Old Bus Tickets

Halifax TIM 300x232 Old Bus Tickets

Buslovers will share knowledge megenai kinds and types of bus tickets in earlier times, since 1968 bus companies have imposed a ticket for bus passengers. The following image is co buslovers bus ticket. In 1968 a new Limited Stop service X68 commenced between Halifax and Sheffield via Huddersfield, with an occasional all-stops and more meandering variant – service 68. This incorporated the former Sheffield and Yorkshire Traction service 68 which had operated just between Huddersfield and Sheffield. The new service was operated jointly by Halifax J.O.C., Huddersfield J.O.C., Sheffield (C-fleet) and Yorkshire Traction, who each provided one vehicle.
This was a much longer route than anything Halifax had operated before, and the Ultimate machines would have had to issue handfuls of multiple tickets to cope with the high fares. Consequently a pair of TIM machines were purchased, carrying serial numbers 1000 and 1001 – one and a spare. Whereas normally each conductor or o-m-o driver had their own Ultimates, the TIM machine stayed with the bus working the 68/X68 all day. I think we operated two trips a day, each with a different driver. To operate every day and to cover for rest days there were three senior drivers allocated to the Sheffield Rota. To make up their daily hours they would work a bit of local service also when they would use their own Ultimates. The TIM’s were not used on any other service, but around 1970 a single Limited Stop morning-peak shortworking was introduced between Halifax and Huddersfield as service X42, before operating the first trip through to Sheffield, and they were used on that also. The X42 became my regular bus to Huddersfield Polytechnic, but it only lasted for a short while. These tickets are probably very rare now.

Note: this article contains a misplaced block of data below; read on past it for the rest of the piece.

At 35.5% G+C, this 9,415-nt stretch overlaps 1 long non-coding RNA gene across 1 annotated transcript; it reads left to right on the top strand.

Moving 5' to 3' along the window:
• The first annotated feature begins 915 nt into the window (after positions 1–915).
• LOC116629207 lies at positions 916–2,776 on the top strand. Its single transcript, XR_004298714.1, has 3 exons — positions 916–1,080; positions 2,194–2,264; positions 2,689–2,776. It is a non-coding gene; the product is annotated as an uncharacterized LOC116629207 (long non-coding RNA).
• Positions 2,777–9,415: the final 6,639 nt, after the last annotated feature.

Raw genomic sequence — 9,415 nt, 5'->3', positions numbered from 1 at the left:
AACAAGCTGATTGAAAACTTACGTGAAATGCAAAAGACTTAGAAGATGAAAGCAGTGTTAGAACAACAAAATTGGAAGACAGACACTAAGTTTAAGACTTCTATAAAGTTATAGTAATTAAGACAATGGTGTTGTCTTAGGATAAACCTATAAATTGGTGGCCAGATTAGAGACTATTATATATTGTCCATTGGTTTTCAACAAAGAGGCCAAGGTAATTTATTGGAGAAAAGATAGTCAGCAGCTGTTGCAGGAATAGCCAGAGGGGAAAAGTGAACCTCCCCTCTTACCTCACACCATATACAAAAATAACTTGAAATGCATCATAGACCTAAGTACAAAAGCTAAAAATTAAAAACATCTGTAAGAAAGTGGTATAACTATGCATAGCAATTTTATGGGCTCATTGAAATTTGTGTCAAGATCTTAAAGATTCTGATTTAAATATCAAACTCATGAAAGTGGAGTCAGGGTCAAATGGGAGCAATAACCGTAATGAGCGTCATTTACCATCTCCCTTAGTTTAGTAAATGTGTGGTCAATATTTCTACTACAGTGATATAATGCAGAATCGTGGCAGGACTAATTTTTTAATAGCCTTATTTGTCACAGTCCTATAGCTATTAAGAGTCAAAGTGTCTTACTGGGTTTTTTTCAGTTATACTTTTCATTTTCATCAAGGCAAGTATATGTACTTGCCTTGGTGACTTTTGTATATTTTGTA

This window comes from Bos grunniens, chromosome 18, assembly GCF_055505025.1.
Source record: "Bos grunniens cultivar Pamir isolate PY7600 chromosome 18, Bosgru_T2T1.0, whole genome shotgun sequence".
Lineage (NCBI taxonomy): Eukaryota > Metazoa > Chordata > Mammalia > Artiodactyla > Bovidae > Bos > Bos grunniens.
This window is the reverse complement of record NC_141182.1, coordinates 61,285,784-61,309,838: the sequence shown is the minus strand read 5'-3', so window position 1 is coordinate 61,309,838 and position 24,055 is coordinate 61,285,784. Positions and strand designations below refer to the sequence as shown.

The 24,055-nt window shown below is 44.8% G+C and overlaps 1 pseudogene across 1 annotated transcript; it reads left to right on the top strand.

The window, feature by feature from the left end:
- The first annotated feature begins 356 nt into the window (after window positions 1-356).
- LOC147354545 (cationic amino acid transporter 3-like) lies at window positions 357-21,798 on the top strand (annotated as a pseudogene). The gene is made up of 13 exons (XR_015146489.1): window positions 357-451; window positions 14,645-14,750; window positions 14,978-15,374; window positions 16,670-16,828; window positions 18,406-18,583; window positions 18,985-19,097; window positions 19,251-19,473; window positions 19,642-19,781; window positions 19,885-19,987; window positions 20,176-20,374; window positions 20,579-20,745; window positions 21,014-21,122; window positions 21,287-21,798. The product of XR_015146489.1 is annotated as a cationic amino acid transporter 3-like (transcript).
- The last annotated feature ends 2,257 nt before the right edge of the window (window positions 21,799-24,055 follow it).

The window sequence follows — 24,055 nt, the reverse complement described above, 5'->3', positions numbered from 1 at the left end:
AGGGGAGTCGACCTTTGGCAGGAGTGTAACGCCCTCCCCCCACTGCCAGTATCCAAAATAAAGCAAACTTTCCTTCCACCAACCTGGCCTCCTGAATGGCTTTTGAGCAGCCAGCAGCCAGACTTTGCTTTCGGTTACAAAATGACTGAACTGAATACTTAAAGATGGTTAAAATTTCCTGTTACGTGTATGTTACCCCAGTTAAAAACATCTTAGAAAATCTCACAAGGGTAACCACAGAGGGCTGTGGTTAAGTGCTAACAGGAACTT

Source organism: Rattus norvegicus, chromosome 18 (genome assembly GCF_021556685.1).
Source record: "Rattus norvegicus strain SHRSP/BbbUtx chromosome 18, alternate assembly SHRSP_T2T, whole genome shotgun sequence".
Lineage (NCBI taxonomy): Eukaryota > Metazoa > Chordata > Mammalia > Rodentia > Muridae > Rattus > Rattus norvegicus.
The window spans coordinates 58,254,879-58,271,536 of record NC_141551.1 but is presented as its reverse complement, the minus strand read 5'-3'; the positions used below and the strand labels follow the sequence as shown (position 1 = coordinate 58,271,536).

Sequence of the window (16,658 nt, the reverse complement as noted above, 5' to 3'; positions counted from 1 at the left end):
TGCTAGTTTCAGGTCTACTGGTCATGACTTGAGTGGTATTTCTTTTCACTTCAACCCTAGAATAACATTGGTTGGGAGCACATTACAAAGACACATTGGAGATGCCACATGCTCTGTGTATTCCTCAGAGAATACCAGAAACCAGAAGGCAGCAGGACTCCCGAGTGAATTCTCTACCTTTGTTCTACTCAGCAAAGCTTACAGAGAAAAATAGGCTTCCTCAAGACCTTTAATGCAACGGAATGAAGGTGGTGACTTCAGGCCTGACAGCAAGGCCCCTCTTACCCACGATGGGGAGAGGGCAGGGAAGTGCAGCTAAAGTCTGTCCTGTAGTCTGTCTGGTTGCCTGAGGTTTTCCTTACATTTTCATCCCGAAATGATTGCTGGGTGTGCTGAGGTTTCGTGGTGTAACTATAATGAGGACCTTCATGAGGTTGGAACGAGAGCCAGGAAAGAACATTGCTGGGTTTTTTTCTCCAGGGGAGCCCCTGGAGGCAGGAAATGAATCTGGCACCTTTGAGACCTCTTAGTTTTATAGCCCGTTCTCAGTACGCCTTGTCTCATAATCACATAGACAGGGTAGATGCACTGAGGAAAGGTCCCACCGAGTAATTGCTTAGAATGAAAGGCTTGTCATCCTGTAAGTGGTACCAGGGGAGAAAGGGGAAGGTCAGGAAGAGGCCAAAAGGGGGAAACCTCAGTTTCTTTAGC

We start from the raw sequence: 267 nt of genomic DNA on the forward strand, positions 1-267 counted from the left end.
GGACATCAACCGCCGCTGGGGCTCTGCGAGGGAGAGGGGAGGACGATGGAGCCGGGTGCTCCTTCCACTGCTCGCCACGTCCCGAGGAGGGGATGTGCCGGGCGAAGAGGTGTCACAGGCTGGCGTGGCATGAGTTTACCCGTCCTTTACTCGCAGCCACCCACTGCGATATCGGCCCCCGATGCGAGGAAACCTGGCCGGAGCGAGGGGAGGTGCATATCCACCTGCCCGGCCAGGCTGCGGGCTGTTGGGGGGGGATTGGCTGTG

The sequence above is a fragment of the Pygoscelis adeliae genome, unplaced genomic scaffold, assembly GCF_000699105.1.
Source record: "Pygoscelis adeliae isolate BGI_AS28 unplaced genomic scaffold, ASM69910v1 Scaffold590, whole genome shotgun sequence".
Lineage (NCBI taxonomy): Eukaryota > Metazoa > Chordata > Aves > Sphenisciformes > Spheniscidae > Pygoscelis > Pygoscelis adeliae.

Photograph and Copy contributed by John Stringer

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Mystery Sleeper Coach

1929 Sleeper Coach lr 300x199 Mystery Sleeper Coach


With Stagecoach Megabus trialling bendybuses in advance of starting sleeper services on the London-Glasgow route, here is a newspaper photo of a 1929 sleeper bus working the last time such services operated. Does anyone have any information on these services? And does anyone know what make of vehicle this is? The radiator does bear some resemblance to a contemporary Guy.
Chris Hebbron
01/09/11 – 07:36
Definitely a Guy FCX. The book “80 Years of Guy Motors” by Robin Hannay and Stuart Broatch tells us that, in 1928, a firm called Land Liners Ltd inaugurated a service between Liverpool/Manchester and London using two such vehicles, which had bodywork by Strachan & Brown. How long this service lasted is not stated, but the Guy six wheelers were not noted for reliability (though they were less lethal than their Karrier market competitors) and the roads of the time were not really suitable for such ventures.
Roger Cox



Bus RMA1 and RML898

RMA1cab 210x300 Bus RMA1 and RML898 Cobham Museum and back to Brooklands: RMA1 and RML898 antiques bus. London bus has a red color and antiques for a collection or a collection of the state museum in london, from very classic and elegant shape. The rain did not encourage standing around in the open. I climbed back aboard RMA1 for the return trip to the Cobham Bus Museum. There I crossed the road to sample a long Routemaster: RML898 was just departing for Brooklands again.

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Greenline RMC1461

Brooklands to Weybridge Station: RMC1461 At Brooklands I hopped off the RML and onto Greenline RMC1461, which was going on to Weybridge Station. The light was fading, and I had collected my set of rides on different Routemasters. The RMC took me in relative luxury to the station for me to begin my train/bus/tram trip back to Croydon.

RMC1461fWey 237x300 Greenline RMC1461

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